After broadcasting Talkline shows from the State Capitol my ears are still ringing. The sounds of the chants and songs by thousands of striking school teachers and service workers have been echoing off the marble walls of the Capitol since last Thursday.
Regardless of whether you think the strikers are right or wrong, the show of force has been impressive. No one I have talked with, not even the union leaders, expected the strike to be this big or last this long.
The Capitol hallways, the south side steps, the House and Senate chamber galleries have served as the epicenters of the strike, but the demonstrations have also occurred in every county. Teachers, bus drivers and maintenance workers have gathered in front of schools and on busy streets with their signs, encouraging supporters to honk as they drove by.
The strike has produced results. Governor Jim Justice was so shaken by the dressing down he received by teachers during his three-city tour Monday that he immediately increased the pay raise and issued an executive order creating a task force with a timetable for providing a more lasting fix to the Public Employee Insurance Agency.
The House of Delegates made quick work of the pay bill, passing it 98-1—a vote total normally reserved for proclamations supporting motherhood and veterans. The Senate, however, is less enthusiastic.
Senate President Mitch Carmichael believes dedicating an additional $100 million to pay raises and PEIA next year is fiscally irresponsible, especially since $58 million of that magically appeared Tuesday when Justice announced he had newly revised estimates on the amount of tax money the state will bring in next year.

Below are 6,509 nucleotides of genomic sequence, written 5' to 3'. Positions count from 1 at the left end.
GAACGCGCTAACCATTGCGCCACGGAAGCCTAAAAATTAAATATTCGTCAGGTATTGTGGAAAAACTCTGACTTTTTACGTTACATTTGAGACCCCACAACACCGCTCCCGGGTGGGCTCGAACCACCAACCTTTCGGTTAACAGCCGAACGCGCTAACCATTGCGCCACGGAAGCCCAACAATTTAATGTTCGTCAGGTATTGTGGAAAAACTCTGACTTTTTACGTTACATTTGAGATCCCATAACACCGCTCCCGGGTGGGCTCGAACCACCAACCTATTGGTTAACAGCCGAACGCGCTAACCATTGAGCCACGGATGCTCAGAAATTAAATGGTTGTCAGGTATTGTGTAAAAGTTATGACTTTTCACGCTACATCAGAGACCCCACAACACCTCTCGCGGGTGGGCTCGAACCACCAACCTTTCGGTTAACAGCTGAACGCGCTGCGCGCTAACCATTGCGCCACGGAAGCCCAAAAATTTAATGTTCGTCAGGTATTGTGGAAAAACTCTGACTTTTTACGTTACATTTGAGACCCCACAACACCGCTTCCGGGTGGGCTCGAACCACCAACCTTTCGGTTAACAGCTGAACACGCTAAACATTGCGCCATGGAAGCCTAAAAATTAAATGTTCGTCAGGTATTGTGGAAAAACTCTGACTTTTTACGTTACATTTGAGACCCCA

Instead, Carmichael has said he would rather dedicate the newly found money to PEIA. That’s a critical issue that still needs to be worked out.
But back to the strike. The teachers and service workers have gotten through to the policy makers. They get it, but they cannot “fix” PEIA overnight. The challenges are just too big and too complicated.
The task force needs some time to gather information and come up with possible solutions. Teachers and service workers will have representatives on that task force, so those voices will be heard.
Teachers can certainly appreciate that will take some time. They should consider how long it takes for their students to master difficult material. Figuring out a better way forward on health insurance is far more challenging than Algebra II.
The legislation teachers believe is anti-union is off the table. A significant pay raise has passed the House and is being pushed by the Governor. Justice’s executive order has created a task force that will make recommendations on stabilizing health insurance.
The seven missed days of instruction are going to be made up later this school year, so apparently no pay days will be lost.
Teachers and service workers, you’ve made history. Your “55 Strong” movement has grabbed the state and its policy makers by the lapels and given them a robust shake. But don’t turn that shake into an assault on education.
It’s time to go back to work.